Reply

  6. Posted by stef on May 10, 2017 at 1:38 pm

    sorry, forgot to say in previous post that obituary was for retiree=Joseph Zanzalari

    oldest retiree on list and not to common name, so did a google search.

    Reply

    • Posted by skip3house on May 12, 2017 at 6:30 pm

      3. Joseph J Zanzalari 95 Monmouth Beach, NJ
      Edison, NJ
      Metuchen, NJ Mrs Zanzalari
      Anne Zanzalari
      Suzette Vandewiele
      Judith Zanzalari
      4. Josephh Henry Zanzalari 93 Edison, NJ
      Metuchen, NJ Josephine Zanzalari
      Henry Zanzalari
      Margaret Zanzalari

      Reply

  7. Posted by S Moderation Douglas on May 10, 2017 at 1:39 pm

    My poor computer can’t open the spreadsheets. Is it 2662 / 14,797 = 18%,
    or 2662/325,937 = 0.81% ?

    According to reason.com… “California’s Six Figure Pension Club Has More Than 20,000 Members” Aug. 9, 2016…

    “More than 23,000 workers in the CalPERS system retired in 2015 and started collecting pension checks. Of those, there are 76 getting six-figures per year.”

    That’s about 3%. I doubt New Jersey has 18%.

    Reply

  8. Posted by Anonymous on May 11, 2017 at 1:39 pm

    S. Moderation Douglas,

    BEFORE we hear more of your endless BS about how Gov’t workers are paid less in cash wages, thereby (supposedly) justifying their FAR greater pension/Benefits, you should read this….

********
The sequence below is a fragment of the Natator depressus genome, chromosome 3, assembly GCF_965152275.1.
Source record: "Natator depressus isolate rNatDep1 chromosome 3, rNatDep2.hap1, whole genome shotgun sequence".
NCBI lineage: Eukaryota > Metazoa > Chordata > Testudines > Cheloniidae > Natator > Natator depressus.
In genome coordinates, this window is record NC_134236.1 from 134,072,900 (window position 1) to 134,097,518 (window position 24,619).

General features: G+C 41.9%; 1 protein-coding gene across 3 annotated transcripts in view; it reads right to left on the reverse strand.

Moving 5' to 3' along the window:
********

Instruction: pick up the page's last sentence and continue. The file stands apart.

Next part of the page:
http://californiapolicycenter.org/examining-public-pay-in-california-the-los-angeles-department-of-water-and-power/

    While the LA Dep’t of Water & Power may have a “somewhat” different pay structure than other CA Public Sector entities, any difference assuredly CANNOT erase the HUGE Public Sector advantage in WAGES ….. as well as in pensions &benefits.
    ***********************************

    SMD,

    You complain when I say …. “Public Sector Unions are CANCER inflicted upon Civilized Society”, but when I read (in the above study) this, that is exactly what came to mind:

    “The Los AngelesTimes discovered at least one particular example which confirms that at least some of the overtime pay is the result of union-friendly contracts, not necessity, when they revealed that DWP employees receive overtime pay for work that an outside contractor performs. This bears repeating: DWP employees can receive overtime pay for work that others do. “

    Reply

  9. Posted by S Moderation Douglas on May 11, 2017 at 3:29 pm

    It ain’t MY “endless BS”, Love.

    As far as “cash wages” are concerned, it is every major study, the only dis argument is how much lower wages are offset by benefits.

    If you understand the concept of “averages”, you would understand that some public workers are relatively more highly paid, and some are less.

    Reply

    • Posted by Anonymous on May 11, 2017 at 5:12 pm

      Quoting SMD …. “it is every major study”

      Well then you must have read ….”every major study”.

      Please list each and every one……LOL

      Reply